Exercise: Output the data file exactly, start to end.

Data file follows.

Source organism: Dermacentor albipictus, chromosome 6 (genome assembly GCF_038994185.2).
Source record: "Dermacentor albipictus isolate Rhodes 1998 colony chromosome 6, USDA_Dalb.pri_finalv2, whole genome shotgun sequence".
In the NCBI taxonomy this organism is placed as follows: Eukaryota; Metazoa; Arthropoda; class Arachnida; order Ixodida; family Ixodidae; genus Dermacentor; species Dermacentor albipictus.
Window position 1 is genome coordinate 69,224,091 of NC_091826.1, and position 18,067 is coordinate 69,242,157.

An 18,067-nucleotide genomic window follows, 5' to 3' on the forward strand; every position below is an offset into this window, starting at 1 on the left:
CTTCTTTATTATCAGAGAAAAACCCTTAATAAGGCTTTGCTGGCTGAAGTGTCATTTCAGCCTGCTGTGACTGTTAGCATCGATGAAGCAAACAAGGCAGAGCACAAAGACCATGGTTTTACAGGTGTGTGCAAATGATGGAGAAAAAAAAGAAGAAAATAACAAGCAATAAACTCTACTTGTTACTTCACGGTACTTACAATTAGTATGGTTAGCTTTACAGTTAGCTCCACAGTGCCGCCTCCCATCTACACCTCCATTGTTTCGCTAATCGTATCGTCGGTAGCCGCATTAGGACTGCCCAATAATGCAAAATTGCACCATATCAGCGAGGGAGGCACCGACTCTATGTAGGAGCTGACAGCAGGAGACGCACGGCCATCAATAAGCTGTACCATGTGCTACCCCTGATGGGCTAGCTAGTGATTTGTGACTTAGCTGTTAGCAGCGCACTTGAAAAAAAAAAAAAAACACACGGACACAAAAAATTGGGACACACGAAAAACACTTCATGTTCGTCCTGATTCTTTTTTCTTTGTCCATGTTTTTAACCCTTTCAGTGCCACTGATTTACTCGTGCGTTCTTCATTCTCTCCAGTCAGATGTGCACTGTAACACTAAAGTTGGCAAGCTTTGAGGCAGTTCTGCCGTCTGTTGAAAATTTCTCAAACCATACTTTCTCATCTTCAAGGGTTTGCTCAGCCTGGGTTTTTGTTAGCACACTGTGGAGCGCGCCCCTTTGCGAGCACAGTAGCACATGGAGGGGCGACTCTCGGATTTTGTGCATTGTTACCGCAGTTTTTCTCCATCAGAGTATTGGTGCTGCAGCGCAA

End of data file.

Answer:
Source organism: Dermacentor albipictus, chromosome 6 (genome assembly GCF_038994185.2).
Source record: "Dermacentor albipictus isolate Rhodes 1998 colony chromosome 6, USDA_Dalb.pri_finalv2, whole genome shotgun sequence".
In the NCBI taxonomy this organism is placed as follows: Eukaryota; Metazoa; Arthropoda; class Arachnida; order Ixodida; family Ixodidae; genus Dermacentor; species Dermacentor albipictus.
Window position 1 is genome coordinate 69,224,091 of NC_091826.1, and position 18,067 is coordinate 69,242,157.

An 18,067-nucleotide genomic window follows, 5' to 3' on the forward strand; every position below is an offset into this window, starting at 1 on the left:
CTTCTTTATTATCAGAGAAAAACCCTTAATAAGGCTTTGCTGGCTGAAGTGTCATTTCAGCCTGCTGTGACTGTTAGCATCGATGAAGCAAACAAGGCAGAGCACAAAGACCATGGTTTTACAGGTGTGTGCAAATGATGGAGAAAAAAAAGAAGAAAATAACAAGCAATAAACTCTACTTGTTACTTCACGGTACTTACAATTAGTATGGTTAGCTTTACAGTTAGCTCCACAGTGCCGCCTCCCATCTACACCTCCATTGTTTCGCTAATCGTATCGTCGGTAGCCGCATTAGGACTGCCCAATAATGCAAAATTGCACCATATCAGCGAGGGAGGCACCGACTCTATGTAGGAGCTGACAGCAGGAGACGCACGGCCATCAATAAGCTGTACCATGTGCTACCCCTGATGGGCTAGCTAGTGATTTGTGACTTAGCTGTTAGCAGCGCACTTGAAAAAAAAAAAAAAACACACGGACACAAAAAATTGGGACACACGAAAAACACTTCATGTTCGTCCTGATTCTTTTTTCTTTGTCCATGTTTTTAACCCTTTCAGTGCCACTGATTTACTCGTGCGTTCTTCATTCTCTCCAGTCAGATGTGCACTGTAACACTAAAGTTGGCAAGCTTTGAGGCAGTTCTGCCGTCTGTTGAAAATTTCTCAAACCATACTTTCTCATCTTCAAGGGTTTGCTCAGCCTGGGTTTTTGTTAGCACACTGTGGAGCGCGCCCCTTTGCGAGCACAGTAGCACATGGAGGGGCGACTCTCGGATTTTGTGCATTGTTACCGCAGTTTTTCTCCATCAGAGTATTGGTGCTGCAGCGCAA